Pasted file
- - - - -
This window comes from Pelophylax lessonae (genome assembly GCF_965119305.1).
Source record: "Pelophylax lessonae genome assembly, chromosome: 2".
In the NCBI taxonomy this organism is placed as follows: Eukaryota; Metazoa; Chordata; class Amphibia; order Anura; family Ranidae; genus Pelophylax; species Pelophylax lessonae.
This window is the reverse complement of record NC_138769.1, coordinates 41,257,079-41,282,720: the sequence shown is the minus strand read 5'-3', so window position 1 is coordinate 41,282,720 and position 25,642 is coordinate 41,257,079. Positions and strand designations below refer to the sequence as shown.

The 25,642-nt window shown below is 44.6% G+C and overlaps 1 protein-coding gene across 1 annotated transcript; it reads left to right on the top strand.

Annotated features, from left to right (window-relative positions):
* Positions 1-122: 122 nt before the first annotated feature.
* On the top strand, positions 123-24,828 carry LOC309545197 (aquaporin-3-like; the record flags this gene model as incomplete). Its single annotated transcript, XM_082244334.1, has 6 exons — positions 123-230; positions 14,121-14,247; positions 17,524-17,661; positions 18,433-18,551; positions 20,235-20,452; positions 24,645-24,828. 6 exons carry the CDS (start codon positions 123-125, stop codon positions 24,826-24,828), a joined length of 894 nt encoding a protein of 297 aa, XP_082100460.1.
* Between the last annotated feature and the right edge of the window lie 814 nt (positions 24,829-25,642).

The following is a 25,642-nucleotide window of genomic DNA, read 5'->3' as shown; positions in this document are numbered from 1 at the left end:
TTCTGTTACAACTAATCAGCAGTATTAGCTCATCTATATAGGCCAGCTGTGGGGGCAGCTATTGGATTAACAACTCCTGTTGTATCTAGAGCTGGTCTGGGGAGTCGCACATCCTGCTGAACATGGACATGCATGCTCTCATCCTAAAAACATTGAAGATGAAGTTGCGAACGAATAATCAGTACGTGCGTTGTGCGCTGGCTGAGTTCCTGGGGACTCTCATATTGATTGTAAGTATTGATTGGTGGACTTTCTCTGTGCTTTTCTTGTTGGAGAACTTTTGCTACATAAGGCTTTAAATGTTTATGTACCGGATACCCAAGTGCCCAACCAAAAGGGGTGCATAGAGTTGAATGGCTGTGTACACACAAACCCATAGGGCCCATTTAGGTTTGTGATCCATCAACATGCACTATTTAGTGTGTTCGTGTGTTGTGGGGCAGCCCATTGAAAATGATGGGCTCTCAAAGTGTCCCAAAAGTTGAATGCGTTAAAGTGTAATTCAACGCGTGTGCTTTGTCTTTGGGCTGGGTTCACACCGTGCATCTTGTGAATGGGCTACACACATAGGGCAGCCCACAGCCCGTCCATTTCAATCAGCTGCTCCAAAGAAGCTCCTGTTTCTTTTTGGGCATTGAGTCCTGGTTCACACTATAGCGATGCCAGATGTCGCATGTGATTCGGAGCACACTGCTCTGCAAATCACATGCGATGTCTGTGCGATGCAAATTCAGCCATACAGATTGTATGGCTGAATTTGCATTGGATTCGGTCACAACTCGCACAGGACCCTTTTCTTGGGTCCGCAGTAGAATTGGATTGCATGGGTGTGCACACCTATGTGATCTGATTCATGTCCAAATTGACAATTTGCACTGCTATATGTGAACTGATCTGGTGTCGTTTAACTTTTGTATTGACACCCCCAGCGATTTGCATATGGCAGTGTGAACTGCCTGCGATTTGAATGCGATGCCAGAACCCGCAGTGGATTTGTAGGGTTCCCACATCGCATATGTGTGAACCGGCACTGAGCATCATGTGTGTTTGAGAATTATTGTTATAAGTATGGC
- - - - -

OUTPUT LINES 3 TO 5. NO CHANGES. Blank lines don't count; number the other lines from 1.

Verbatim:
In the NCBI taxonomy this organism is placed as follows: Eukaryota; Metazoa; Chordata; class Amphibia; order Anura; family Ranidae; genus Pelophylax; species Pelophylax lessonae.
This window is the reverse complement of record NC_138769.1, coordinates 41,257,079-41,282,720: the sequence shown is the minus strand read 5'-3', so window position 1 is coordinate 41,282,720 and position 25,642 is coordinate 41,257,079. Positions and strand designations below refer to the sequence as shown.

The 25,642-nt window shown below is 44.6% G+C and overlaps 1 protein-coding gene across 1 annotated transcript; it reads left to right on the top strand.